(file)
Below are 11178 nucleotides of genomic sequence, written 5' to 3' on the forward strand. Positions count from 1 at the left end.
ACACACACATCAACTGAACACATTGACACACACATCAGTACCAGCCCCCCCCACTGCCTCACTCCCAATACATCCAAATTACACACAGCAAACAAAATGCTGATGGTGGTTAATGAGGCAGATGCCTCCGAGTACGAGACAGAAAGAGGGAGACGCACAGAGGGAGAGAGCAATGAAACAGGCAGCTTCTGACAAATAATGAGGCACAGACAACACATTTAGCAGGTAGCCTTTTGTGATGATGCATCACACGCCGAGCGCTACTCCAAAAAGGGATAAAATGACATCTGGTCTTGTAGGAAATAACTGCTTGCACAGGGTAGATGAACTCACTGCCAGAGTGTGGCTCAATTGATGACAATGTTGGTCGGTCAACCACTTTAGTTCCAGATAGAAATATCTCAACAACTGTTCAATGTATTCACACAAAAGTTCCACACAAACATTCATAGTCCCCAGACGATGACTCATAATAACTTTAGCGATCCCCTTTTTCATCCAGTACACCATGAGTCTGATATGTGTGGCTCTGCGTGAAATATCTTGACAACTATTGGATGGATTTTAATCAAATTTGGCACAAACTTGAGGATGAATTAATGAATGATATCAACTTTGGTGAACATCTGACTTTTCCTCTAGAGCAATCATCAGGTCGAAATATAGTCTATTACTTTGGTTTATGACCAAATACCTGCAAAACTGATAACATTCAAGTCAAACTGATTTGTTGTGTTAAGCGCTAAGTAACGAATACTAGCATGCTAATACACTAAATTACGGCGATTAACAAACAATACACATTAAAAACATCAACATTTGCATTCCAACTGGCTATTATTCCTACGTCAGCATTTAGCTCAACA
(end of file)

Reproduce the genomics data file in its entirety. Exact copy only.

Below are 11178 nucleotides of genomic sequence, written 5' to 3' on the forward strand. Positions count from 1 at the left end.
ACACACACATCAACTGAACACATTGACACACACATCAGTACCAGCCCCCCCCACTGCCTCACTCCCAATACATCCAAATTACACACAGCAAACAAAATGCTGATGGTGGTTAATGAGGCAGATGCCTCCGAGTACGAGACAGAAAGAGGGAGACGCACAGAGGGAGAGAGCAATGAAACAGGCAGCTTCTGACAAATAATGAGGCACAGACAACACATTTAGCAGGTAGCCTTTTGTGATGATGCATCACACGCCGAGCGCTACTCCAAAAAGGGATAAAATGACATCTGGTCTTGTAGGAAATAACTGCTTGCACAGGGTAGATGAACTCACTGCCAGAGTGTGGCTCAATTGATGACAATGTTGGTCGGTCAACCACTTTAGTTCCAGATAGAAATATCTCAACAACTGTTCAATGTATTCACACAAAAGTTCCACACAAACATTCATAGTCCCCAGACGATGACTCATAATAACTTTAGCGATCCCCTTTTTCATCCAGTACACCATGAGTCTGATATGTGTGGCTCTGCGTGAAATATCTTGACAACTATTGGATGGATTTTAATCAAATTTGGCACAAACTTGAGGATGAATTAATGAATGATATCAACTTTGGTGAACATCTGACTTTTCCTCTAGAGCAATCATCAGGTCGAAATATAGTCTATTACTTTGGTTTATGACCAAATACCTGCAAAACTGATAACATTCAAGTCAAACTGATTTGTTGTGTTAAGCGCTAAGTAACGAATACTAGCATGCTAATACACTAAATTACGGCGATTAACAAACAATACACATTAAAAACATCAACATTTGCATTCCAACTGGCTATTATTCCTACGTCAGCATTTAGCTCAACA